Evaluation of the impact of different amelioration techniques on the chemical composition and sensory characteristics of smoke impacted wines

AIM: The increasing incidences of wildfires in wine grape growing regions pose a significant risk. Persistent exposure to smoke can compromise the quality and value of wine grapes and adversely affect wines made from smoke exposed grapes. A wine is seen as smoke impacted or tainted when there is an overpowering smoky, medicinal, chemical, burnt or ashy aroma on the nose and a distinctive retronasal ash tray-like character in the mouth. The aim of this study was to evaluate the different wine smoke taint treatments available. METHODS: The different amelioration techniques were investigated using smoke impacted wines made from Cabernet-Sauvignon grapes from Napa and Lake Counties (UC Davis Teaching and Research Winery) in 2017 and 2018. Treatments included enzyme additions with varying pectolytic and glycosidase activities (Lafazym AROM, Lyvarome A5, Sumizyme BGA and Zimarom at 2 and 4 g/hL), allowing reaction time of up to 6 weeks. Additionally, wines were treated by fining (activated charcoal and molecular imprinted polymers), reverse osmosis (standard and differential filtration procedures) and spinning cone technology. The impact on wine composition, specifically smoke taint marker compounds (both free and bound volatile phenols as determined by GC-MS/MS and LC-MS/MS) as well as other key volatile (GC-MS) and non-volatile (RP-HPLC) compounds important for wine quality were evaluated. Additionally, descriptive analysis of the wines were performed using 12 panelists. Multivariate statistics were used to relate wine composition to sensory attributes. RESULTS: In this study enzyme treatment did not result in a significant increase in free volatile phenols, irrespective of enzyme, treatment time or addition concentration. Indicating that the selected enzymes were unsuccessful in hydrolyzing the bound volatile phenols. Fining, reverse osmosis and spinning cone technology were successful in decreasing smoke taint markers (both free and bound volatile phenols), however significantly more free then bound volatile phenols were removed. Treatments were also able to decrease smoke taint-related sensory attributes in the smoke impacted wines. However, efficacy depended on the individual wine matrixes. Additionally, treatments lacked specificity and removed more then just volatile phenols from the wines, impacting flavor attributes other then those related to smoke. In general, the overall impact depended on the level of treatment needed and the decrease in mouthfeel for instance can be countered through blending or addition of commercial wine products. CONCLUSIONS: Amelioration techniques are not 100% fixes of smoke taint but can significantly decrease smoke taint perception. Further research is needed to determine the feasibility of treatment success based on the wine matrix so that winemakers can make informed decisions.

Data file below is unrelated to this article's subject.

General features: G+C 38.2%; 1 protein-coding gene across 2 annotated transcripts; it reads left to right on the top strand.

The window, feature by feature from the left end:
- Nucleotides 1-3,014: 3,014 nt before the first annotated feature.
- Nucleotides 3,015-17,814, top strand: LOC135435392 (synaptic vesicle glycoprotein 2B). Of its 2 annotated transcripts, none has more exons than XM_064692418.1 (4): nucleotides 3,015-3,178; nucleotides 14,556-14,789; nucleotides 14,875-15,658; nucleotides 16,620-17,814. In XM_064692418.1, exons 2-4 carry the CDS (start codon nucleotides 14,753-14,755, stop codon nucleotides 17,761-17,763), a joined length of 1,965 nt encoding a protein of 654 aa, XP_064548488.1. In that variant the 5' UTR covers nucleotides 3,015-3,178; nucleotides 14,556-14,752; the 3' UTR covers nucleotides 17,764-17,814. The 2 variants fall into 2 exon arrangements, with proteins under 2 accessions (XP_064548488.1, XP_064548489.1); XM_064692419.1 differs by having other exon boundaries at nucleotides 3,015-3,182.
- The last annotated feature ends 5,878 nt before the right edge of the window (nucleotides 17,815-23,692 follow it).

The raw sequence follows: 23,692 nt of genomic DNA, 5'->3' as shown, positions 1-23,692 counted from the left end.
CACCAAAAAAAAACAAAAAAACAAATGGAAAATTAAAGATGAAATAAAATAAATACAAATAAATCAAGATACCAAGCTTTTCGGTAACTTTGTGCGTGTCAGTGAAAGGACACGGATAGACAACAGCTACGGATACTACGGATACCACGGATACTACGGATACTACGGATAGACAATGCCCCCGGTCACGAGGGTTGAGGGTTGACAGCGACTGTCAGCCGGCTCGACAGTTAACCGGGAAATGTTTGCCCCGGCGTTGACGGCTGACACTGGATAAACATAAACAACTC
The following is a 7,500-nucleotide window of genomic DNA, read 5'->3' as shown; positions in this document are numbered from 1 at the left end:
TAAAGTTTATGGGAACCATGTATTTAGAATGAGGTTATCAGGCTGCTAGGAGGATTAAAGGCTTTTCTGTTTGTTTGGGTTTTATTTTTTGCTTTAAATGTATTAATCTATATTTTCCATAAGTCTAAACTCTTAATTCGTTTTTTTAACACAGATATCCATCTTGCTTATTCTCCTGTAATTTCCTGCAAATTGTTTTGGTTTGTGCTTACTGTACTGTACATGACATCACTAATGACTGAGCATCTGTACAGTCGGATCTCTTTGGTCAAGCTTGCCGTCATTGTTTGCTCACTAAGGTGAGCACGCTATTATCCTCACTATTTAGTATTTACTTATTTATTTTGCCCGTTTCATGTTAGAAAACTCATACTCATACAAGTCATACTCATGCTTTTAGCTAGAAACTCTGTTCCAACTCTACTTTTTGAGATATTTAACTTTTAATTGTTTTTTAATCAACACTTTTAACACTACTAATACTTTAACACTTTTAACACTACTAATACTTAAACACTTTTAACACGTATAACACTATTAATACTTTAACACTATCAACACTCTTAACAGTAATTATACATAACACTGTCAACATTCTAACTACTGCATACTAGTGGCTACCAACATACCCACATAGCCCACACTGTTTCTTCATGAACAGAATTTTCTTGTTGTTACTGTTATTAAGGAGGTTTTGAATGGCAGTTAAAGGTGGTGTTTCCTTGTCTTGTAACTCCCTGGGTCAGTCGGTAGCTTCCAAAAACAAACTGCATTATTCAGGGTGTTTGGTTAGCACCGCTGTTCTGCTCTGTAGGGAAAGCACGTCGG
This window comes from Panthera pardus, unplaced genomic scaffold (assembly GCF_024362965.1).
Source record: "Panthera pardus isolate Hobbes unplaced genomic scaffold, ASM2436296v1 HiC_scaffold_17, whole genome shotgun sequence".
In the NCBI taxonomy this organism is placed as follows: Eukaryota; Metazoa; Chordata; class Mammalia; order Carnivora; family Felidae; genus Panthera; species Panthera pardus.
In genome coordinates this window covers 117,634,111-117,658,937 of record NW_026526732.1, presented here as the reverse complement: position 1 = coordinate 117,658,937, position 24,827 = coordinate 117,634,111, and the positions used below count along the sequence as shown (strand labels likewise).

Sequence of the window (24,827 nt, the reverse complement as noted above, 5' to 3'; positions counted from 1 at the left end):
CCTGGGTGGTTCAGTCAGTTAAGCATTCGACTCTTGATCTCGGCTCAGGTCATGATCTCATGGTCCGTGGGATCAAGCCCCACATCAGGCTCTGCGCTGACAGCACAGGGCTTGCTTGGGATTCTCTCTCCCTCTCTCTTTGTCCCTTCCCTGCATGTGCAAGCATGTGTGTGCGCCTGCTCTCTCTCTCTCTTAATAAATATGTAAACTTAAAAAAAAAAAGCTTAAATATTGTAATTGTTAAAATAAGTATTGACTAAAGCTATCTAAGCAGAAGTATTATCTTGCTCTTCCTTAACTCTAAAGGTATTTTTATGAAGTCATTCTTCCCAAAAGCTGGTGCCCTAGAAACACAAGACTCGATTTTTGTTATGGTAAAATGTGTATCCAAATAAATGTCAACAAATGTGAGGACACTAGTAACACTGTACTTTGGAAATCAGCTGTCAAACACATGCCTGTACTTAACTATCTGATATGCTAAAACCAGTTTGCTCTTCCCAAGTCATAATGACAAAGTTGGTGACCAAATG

Authors: Anita Oberholster – Anita, OBERHOLSTER, Department of Viticulture and Enology, University of California, Davis,Yan WEN, Department of Viticulture and Enology, University of California, Davis Sam HAY, Department of Viticulture and Enology, University of California, Davis Sandra DOMÍNGUEZ- SUÁREZ, Department of Viticulture and Enology, University of California, Davis Bishnu NEUPANE WEN, Department of Viticulture and Enology, University of California, Davis Charles  BRENNEMAN, Department of Viticulture and Enology, University of California, Davis Raul GIRARDELLO, Department of Viticulture and Enology, University of California, Davis Arran RUMBAUGH, Department of Viticulture and Enology, University of California, Davis Hildegarde HEYMANN,  Department of Viticulture and Enology, University of California, Davis Scott LAFONTAINE, Department of Viticulture and Enology, University of California, Davis

Email: aoberholster@ucdavis.edu

Keywords: wildfires, smoke, volatile phenols, sensory, amelioration treatments

Share via
Copy link
Powered by Social Snap